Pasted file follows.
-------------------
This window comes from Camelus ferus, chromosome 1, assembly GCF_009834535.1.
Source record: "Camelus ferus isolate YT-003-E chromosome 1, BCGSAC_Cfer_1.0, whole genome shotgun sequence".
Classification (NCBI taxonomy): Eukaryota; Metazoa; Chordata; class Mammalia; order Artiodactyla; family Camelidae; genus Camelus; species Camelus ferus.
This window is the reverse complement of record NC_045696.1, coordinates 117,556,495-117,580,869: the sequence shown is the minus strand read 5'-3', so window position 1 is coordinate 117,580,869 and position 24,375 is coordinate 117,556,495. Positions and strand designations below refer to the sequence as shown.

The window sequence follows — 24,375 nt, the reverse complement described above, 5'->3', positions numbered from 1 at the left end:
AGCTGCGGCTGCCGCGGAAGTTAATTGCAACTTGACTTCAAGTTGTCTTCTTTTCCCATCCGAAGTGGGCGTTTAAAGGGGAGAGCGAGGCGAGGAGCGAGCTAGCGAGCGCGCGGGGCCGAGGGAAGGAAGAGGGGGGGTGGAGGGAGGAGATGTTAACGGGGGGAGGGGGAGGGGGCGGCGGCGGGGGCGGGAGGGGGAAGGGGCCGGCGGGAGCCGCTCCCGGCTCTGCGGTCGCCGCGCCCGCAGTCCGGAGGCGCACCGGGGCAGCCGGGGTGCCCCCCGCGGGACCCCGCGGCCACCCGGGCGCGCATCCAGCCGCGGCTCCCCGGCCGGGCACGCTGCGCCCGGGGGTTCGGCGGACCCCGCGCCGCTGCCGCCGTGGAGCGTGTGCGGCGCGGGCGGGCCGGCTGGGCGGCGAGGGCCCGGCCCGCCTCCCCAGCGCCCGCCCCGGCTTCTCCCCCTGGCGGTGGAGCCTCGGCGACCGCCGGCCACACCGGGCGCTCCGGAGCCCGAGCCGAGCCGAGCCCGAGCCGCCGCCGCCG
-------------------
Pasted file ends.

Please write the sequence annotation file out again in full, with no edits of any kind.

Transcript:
This window comes from Camelus ferus, chromosome 1, assembly GCF_009834535.1.
Source record: "Camelus ferus isolate YT-003-E chromosome 1, BCGSAC_Cfer_1.0, whole genome shotgun sequence".
Classification (NCBI taxonomy): Eukaryota; Metazoa; Chordata; class Mammalia; order Artiodactyla; family Camelidae; genus Camelus; species Camelus ferus.
This window is the reverse complement of record NC_045696.1, coordinates 117,556,495-117,580,869: the sequence shown is the minus strand read 5'-3', so window position 1 is coordinate 117,580,869 and position 24,375 is coordinate 117,556,495. Positions and strand designations below refer to the sequence as shown.

The window sequence follows — 24,375 nt, the reverse complement described above, 5'->3', positions numbered from 1 at the left end:
AGCTGCGGCTGCCGCGGAAGTTAATTGCAACTTGACTTCAAGTTGTCTTCTTTTCCCATCCGAAGTGGGCGTTTAAAGGGGAGAGCGAGGCGAGGAGCGAGCTAGCGAGCGCGCGGGGCCGAGGGAAGGAAGAGGGGGGGTGGAGGGAGGAGATGTTAACGGGGGGAGGGGGAGGGGGCGGCGGCGGGGGCGGGAGGGGGAAGGGGCCGGCGGGAGCCGCTCCCGGCTCTGCGGTCGCCGCGCCCGCAGTCCGGAGGCGCACCGGGGCAGCCGGGGTGCCCCCCGCGGGACCCCGCGGCCACCCGGGCGCGCATCCAGCCGCGGCTCCCCGGCCGGGCACGCTGCGCCCGGGGGTTCGGCGGACCCCGCGCCGCTGCCGCCGTGGAGCGTGTGCGGCGCGGGCGGGCCGGCTGGGCGGCGAGGGCCCGGCCCGCCTCCCCAGCGCCCGCCCCGGCTTCTCCCCCTGGCGGTGGAGCCTCGGCGACCGCCGGCCACACCGGGCGCTCCGGAGCCCGAGCCGAGCCGAGCCCGAGCCGCCGCCGCCG